What’s going on with Venezuela?
Venezuela is trying to create a payment system for its oil that doesn’t use the US dollar. This is because of the sanctions that the US has placed upon that country in an attempt to unseat Nicolas Maduro. Creating a non-dollar payment system for the oil is trivially easy and makes near no difference to anything at all. Creating a payment system that avoids the US banking system is near impossible.
It’s the difference between those two that matters.
That Hugo Chavez and Nicolas Maduro have plunged what was Latin America’s richest country into abject penury is true. That they’ve done it less through socialism than destroying the price system and markets is also true. Whether or not this means that the US should try to unseat the government is something that’s up to you. The people of Venezuela would obviously be better off without such incompetents in command.
However, it’s the actual method which is under discussion here. Venezuela is dependent upon oil exports for whatever money it has these days. The US has insisted that any imports into the US must not be paid for by the money being handed over to the government. Instead, the money must be put at the disposal of the people who claim to be the new government.
It’s the next bit though. The US insists that people cannot us the US dollar to pay for oil delivered elsewhere in the world. This doesn’t actually matter at all although many people say it does. For there are plenty of other ways of paying for anything you like. People could use taka if they wanted to, euro, gold, roses, quite literally anything.
To be slightly more serious there’s no problem at all with paying in yen or euro. The currency markets are large enough, we can see what the USD to EUR exchange rate is any time we like and calculate the amount. It is simply not a problem.
However, that’s not quite what the US does claim nor how it runs these things. Instead, it says that if there are sanctions upon a country then it’s the dollar payment system that cannot be used. The argument is that, ultimately, every transaction that is done in US dollars at some point takes place inside the US. That’s just how the international banking system does work. Transactions in British pounds eventually take place in London, in taka in Dhaka and in dollars in New York. That’s even how the US can apply sanctions.
For they don’t have the power to say that two people in Dhaka cannot pay each other in dollars. US law doesn’t apply in Dhaka, Bangladeshi law does. But as soon as we start using banks to do our transactions then the international payment system is tied into accounts in the home country of whatever currency we’re using. So, dollar payments eventually take place inside the US - where US law does work. Thus they are able to ban certain transactions.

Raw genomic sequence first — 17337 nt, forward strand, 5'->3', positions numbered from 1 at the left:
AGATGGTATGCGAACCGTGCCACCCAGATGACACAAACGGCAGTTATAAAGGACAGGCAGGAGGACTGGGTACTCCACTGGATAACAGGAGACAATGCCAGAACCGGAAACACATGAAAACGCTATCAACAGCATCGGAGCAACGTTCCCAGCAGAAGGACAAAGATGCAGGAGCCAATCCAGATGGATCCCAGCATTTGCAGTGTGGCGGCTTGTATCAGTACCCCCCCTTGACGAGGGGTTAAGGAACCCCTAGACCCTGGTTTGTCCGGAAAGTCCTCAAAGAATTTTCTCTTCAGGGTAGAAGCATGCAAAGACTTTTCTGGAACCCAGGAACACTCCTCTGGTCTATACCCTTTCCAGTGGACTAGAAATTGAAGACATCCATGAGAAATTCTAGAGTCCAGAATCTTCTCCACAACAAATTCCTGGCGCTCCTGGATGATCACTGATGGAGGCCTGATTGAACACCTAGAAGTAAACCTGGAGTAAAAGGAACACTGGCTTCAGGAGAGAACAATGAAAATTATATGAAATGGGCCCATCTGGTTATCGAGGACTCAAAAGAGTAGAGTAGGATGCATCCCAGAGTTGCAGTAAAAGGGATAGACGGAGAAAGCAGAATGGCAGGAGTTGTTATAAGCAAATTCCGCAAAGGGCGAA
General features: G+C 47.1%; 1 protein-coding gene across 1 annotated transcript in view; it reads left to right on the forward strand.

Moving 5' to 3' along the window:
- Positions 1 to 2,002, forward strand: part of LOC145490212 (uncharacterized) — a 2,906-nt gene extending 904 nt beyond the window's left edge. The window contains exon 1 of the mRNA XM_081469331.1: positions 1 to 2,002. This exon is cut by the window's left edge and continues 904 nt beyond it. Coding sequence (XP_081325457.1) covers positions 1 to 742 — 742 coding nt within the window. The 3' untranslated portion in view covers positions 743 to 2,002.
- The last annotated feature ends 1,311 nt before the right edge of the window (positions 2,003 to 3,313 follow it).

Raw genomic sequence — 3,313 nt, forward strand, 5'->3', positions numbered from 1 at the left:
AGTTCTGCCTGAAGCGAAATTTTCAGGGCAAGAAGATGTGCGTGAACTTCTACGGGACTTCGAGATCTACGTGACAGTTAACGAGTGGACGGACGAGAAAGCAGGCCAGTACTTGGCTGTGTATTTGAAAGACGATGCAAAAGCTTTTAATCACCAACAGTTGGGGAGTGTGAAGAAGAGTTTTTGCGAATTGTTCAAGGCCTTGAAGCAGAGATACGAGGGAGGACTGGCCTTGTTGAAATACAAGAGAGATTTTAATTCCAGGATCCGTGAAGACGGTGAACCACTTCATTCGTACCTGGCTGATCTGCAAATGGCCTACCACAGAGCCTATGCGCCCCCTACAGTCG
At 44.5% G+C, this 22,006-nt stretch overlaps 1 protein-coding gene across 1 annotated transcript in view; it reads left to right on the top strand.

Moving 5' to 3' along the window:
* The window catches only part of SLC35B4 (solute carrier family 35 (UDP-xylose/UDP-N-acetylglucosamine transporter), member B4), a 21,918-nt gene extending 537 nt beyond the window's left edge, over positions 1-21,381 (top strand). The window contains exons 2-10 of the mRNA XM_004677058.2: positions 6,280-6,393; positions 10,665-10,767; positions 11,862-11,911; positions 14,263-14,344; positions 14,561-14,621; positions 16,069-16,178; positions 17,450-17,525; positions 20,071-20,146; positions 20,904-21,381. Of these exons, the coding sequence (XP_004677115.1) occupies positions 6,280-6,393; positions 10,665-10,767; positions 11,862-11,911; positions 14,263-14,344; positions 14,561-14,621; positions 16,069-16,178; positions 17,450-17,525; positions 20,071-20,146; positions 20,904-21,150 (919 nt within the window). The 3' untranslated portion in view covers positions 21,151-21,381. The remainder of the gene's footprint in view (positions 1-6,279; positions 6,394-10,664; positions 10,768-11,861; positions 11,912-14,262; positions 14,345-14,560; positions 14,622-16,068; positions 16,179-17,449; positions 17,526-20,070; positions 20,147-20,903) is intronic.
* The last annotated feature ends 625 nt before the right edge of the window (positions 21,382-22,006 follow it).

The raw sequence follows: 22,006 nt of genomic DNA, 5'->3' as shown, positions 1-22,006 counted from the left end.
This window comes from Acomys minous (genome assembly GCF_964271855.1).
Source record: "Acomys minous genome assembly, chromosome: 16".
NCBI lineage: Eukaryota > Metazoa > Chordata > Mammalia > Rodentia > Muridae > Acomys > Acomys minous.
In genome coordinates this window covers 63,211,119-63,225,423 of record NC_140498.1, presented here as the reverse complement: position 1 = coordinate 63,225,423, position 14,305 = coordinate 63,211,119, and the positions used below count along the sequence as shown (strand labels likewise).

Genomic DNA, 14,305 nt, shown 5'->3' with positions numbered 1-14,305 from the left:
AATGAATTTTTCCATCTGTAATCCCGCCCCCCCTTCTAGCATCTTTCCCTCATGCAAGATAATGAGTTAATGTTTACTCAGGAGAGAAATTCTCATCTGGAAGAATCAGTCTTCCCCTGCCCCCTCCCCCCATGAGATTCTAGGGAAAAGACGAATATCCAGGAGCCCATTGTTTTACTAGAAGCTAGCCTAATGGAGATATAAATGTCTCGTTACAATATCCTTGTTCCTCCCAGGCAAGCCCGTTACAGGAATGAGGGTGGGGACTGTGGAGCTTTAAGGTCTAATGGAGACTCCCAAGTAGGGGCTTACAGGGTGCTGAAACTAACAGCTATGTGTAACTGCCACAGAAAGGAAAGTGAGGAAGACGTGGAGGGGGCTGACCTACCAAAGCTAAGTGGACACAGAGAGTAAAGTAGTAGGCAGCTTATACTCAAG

They then, the US authorities, extend this. For just about every bank which has international activities has some such activities inside the US. That’s just where you are going to have an office or two if you have any pretensions to being international. And to have an office in the US you must have a banking licence form the US to have an office there. This becomes something of a hostage.
For what the US then goes on to do - perhaps not officially but in practice, and yes, I’ve seen this happen directly - is say that, well, even though you’re not working in dollars, even though you’re obeying the rules exactly, we’re still not happy. Sure, you’re working in euro but you’re working in euro with - say - Venezuela and we don’t like that.
This business of yours in the US, it would be worth nothing if you lost your banking licence, wouldn’t it? And we think that we’d like to, umm, “review” your licence unless you stop working in euro with Venezuela. You know, nice business you’ve got here, be a shame if something happened to it.
Of course, this isn’t official but it is, I assure you, true and what does in fact happen.
Venezuela tells us that it is looking around to try and build a payment system for its oil that doesn’t use the US dollar. This is easy, trivial even, and could be organized in an afternoon. But what’s it actually needs to do is build a system that doesn’t use any international bank that also has operations in the US. This is near impossible because a useful definition of international banking is that you operate inside the US.
Whether this should be so or not, whether there should even be sanctions or not, is all another matter. That’s the problem that Venezuela needs to overcome, and there’s really no viable solution available to them.
Tim Worstall is a Senior Fellow at the Adam Smith Institute in London.